The little federal agency charged with protecting whistleblowers just got slapped for retaliating against its own, in-house whistleblower.

The Merit Systems Protection Board is a personnel court of last resort for federal employees who believe they were unjustly fired, demoted, discriminated against or punished for revealing corruption and other truths agencies don’t want to hear. It’s a guardian of the merit system, a white knight for thousands of people each year when judges rule in their favor and rule against the government, which they often do.

But after Timothy Korb presented data at a staff meeting in 2013 that revealed the agency’s lengthy backlog of pending cases and a longer-than-necessary time it was taking to adjudicate them, his boss moved to suspend him without pay for 21 days and take some of his most important duties away.

Then Korb, an outspoken attorney and active union member, became a plaintiff in Timothy L. Korb v. Merit Systems Protections Board, appealing to his own agency to decide, impartially, whether his supervisors retaliated against him for blowing the whistle.

Last week, he won. An administrative judge —brought in from the U.S. Coast Guard to hear his case to avoid a conflict of interest —ruled that the merit systems board had moved improperly to suspend Korb and reduce his job duties in retaliation for whistleblowing, an activity protected by federal law.

“The Agency was required to prove by clear and convincing evidence that it would have taken the same personnel action in the absence of any protected activity or disclosure,” Administrative Law Judge George Jordan wrote in a 47-page opinion on Sept. 25.

“It has not done so.”

Korb, who works in the office that reviews appeals of administrative judges’ rulings, is entitled to damages and to fullly resume his duties, about 20 percent of which involved compiling weekly summaries of recent board decisions.

Korb’s attorney said the fault in the case lies with the merit board’s leadership.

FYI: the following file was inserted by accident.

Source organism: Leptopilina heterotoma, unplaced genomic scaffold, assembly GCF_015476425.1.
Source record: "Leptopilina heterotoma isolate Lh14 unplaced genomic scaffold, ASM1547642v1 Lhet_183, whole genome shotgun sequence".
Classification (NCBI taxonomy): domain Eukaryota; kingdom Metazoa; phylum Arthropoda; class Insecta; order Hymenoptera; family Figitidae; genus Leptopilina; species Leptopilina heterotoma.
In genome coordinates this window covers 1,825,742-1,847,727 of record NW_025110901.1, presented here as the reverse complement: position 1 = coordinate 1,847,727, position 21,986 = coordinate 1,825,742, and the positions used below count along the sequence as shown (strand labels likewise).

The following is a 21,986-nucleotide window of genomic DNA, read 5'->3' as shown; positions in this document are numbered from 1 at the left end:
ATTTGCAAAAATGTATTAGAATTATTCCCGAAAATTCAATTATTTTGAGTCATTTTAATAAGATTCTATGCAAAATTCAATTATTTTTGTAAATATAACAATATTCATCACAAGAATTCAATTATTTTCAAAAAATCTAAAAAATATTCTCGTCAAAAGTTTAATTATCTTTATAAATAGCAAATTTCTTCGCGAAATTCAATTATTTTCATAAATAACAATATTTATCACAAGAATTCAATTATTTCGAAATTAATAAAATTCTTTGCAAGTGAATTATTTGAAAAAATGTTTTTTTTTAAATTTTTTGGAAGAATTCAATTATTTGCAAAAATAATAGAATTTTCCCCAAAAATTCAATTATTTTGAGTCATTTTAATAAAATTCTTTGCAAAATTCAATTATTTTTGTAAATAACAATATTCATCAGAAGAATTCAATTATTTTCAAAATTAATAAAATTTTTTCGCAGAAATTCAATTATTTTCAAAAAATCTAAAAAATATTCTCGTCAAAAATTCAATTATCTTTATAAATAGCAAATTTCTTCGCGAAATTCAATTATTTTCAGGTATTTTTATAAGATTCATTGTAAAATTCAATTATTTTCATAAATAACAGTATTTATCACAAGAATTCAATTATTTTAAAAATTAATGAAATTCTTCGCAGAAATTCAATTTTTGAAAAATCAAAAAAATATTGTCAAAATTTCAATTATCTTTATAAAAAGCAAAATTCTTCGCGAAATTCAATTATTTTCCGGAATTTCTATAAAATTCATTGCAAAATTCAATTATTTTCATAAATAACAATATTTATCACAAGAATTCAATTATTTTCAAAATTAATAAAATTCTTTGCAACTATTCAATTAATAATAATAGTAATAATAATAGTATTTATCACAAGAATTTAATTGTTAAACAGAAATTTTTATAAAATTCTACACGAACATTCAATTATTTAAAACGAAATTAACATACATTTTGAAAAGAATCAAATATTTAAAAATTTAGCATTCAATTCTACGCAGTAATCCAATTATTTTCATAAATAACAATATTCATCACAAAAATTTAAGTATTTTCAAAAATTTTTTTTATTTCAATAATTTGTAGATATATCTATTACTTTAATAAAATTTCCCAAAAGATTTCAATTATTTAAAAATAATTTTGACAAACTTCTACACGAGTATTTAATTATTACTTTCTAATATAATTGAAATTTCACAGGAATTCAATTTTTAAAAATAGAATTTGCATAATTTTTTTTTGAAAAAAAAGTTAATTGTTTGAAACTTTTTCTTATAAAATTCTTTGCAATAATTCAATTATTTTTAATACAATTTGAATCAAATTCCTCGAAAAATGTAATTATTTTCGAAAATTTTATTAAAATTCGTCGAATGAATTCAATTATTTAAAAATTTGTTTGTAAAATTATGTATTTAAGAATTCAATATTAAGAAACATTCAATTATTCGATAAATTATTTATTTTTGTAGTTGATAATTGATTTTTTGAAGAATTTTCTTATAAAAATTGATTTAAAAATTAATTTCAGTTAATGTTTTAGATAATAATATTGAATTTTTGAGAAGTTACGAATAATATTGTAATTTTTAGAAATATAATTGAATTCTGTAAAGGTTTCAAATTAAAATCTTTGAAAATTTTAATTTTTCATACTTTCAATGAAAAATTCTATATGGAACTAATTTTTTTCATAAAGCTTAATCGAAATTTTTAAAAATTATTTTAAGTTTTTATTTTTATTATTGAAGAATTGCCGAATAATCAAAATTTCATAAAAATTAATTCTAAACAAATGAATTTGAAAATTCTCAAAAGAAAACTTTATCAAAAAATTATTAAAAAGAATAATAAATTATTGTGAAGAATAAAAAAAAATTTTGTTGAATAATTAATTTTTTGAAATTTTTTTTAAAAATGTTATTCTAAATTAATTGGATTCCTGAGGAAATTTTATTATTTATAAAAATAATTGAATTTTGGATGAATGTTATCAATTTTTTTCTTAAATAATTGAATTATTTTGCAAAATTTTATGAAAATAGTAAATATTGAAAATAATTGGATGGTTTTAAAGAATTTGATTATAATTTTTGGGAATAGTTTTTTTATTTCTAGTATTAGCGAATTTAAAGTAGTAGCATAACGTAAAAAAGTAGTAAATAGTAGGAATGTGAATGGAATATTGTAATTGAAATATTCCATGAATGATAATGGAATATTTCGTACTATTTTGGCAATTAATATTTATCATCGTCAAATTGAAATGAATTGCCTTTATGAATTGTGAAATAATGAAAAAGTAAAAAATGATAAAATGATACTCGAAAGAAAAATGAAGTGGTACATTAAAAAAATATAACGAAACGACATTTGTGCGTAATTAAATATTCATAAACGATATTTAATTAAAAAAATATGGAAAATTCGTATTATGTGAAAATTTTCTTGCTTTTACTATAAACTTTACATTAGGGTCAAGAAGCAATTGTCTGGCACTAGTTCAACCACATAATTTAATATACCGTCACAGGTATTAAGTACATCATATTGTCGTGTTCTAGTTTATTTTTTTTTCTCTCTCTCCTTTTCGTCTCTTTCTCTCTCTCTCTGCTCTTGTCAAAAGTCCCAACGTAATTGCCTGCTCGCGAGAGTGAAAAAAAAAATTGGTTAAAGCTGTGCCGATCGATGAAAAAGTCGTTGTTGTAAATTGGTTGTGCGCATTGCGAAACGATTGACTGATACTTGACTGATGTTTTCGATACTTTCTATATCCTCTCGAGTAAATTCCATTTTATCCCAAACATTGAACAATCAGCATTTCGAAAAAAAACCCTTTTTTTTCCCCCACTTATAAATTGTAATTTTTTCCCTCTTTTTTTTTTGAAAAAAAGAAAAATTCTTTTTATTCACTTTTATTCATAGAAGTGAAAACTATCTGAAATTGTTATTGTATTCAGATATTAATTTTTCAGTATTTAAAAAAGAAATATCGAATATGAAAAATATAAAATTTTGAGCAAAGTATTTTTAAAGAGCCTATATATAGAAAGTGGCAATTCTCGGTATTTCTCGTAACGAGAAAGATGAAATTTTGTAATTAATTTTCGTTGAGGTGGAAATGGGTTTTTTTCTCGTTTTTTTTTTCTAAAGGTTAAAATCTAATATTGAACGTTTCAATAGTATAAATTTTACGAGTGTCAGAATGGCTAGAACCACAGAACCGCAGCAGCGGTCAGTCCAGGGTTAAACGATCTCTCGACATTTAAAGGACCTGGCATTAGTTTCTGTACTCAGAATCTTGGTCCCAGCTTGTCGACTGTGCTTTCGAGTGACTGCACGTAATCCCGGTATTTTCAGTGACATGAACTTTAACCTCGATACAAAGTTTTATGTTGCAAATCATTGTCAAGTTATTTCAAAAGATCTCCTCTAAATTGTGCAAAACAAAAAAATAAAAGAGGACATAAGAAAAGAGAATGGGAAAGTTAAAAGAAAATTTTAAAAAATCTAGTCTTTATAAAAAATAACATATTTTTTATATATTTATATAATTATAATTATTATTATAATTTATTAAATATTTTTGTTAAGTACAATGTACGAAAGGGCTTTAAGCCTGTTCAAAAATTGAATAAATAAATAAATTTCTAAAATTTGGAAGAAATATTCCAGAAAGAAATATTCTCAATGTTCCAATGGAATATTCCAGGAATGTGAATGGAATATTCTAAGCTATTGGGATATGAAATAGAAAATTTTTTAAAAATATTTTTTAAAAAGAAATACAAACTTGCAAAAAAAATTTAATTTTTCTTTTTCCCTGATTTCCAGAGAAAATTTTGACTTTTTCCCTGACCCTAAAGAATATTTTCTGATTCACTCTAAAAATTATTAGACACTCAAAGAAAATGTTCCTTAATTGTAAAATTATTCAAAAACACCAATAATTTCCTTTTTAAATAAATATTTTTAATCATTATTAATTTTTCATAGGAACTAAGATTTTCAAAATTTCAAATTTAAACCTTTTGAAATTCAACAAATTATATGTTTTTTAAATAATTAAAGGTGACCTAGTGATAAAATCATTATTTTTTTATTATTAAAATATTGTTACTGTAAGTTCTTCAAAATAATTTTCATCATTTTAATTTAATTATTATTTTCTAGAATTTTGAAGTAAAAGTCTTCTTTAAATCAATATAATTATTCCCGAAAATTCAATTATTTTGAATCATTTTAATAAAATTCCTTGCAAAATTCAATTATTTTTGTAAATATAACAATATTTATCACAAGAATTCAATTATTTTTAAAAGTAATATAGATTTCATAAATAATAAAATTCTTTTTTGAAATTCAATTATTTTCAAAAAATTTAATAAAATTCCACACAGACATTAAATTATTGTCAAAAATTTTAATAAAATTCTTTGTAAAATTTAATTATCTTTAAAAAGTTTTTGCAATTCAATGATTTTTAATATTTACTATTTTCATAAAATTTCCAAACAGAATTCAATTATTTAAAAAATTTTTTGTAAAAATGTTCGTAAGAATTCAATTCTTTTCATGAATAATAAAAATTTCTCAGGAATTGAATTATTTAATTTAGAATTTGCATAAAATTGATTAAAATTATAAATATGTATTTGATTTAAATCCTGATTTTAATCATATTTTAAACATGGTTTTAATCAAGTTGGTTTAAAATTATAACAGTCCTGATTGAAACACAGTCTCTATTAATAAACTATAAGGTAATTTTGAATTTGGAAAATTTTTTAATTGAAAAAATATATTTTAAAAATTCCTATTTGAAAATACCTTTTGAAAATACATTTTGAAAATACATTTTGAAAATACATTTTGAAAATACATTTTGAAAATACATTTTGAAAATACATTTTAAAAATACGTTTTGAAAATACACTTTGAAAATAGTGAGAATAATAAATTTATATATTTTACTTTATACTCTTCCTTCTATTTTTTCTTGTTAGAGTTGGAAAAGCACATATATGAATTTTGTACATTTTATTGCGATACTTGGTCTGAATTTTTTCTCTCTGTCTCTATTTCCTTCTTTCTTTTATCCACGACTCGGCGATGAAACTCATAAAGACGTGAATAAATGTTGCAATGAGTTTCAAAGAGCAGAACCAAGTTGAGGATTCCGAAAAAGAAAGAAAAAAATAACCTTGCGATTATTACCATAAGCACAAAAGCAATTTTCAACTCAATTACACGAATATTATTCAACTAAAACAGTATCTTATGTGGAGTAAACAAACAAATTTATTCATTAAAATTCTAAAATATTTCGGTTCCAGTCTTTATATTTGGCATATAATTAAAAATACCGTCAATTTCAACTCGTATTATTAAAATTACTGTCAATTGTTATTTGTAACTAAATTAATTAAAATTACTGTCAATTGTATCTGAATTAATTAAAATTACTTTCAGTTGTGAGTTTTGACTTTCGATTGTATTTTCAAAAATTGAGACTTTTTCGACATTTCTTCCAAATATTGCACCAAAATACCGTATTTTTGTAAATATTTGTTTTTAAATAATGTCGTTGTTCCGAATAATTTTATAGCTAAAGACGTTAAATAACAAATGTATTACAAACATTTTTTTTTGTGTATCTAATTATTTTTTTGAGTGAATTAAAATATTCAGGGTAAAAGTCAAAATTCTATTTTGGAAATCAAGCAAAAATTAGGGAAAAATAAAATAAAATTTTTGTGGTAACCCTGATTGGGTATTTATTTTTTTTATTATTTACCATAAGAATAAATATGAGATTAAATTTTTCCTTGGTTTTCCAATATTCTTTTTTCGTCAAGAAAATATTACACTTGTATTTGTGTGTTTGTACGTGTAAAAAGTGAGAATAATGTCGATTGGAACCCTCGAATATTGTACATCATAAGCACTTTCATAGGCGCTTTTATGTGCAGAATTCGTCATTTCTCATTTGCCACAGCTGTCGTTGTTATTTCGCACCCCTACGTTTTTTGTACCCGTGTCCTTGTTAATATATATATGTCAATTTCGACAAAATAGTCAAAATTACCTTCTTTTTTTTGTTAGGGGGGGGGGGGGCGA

“There’s going to be a rush to condemn the agency ,when in fact the condemnation is more appropriately placed on the leadership of the agency, not the agency itself,” said Stu Miller, who is Of Counsel to Kitchens New Cleghorn LLC of Atlanta, Georgia.

“No one stepped in to tell the mid-level managers, ‘What you’re doing [by retaliating] is wrong,” said Miller, who was an administrative judge for the merit board for 20 years.

Bryan Polisuk, the agency’s general counsel, said in a statement that the board “is reviewing the Administrative Law Judge’s findings and working on next steps in this matter.”

Polisuk declined to say whether the agency will appeal the ruling to the three-member board that votes on appeals. That could pose all kinds of conflicts, because the board members are Korb’s bosses.

Korb was never suspended; his supervisor withdrew that threat before long.The trigger for the proposed suspension was that Korb had moved to change the standard of review for appeals of administrative judges’ decisions. The boss said the change was not his to make.

But the judge found the boss’s “decision to immediately propose a lengthy suspension…harsh and retaliatory on its face.”

Jordan noted in his ruling that Korb is a “consistently outspoken” attorney who has had “numerous policy disputes” with the board’s management. His union activity “necessarily places him at odds with management at times…Antipathy between the Appellant and some members of MSPB management appears to have built for some time…” he wrote.

But Jordan made it clear that just because Korb was a thorn in their side did not give the agency’s managers the right to break the rules they uphold every year for thousands of other federal employees.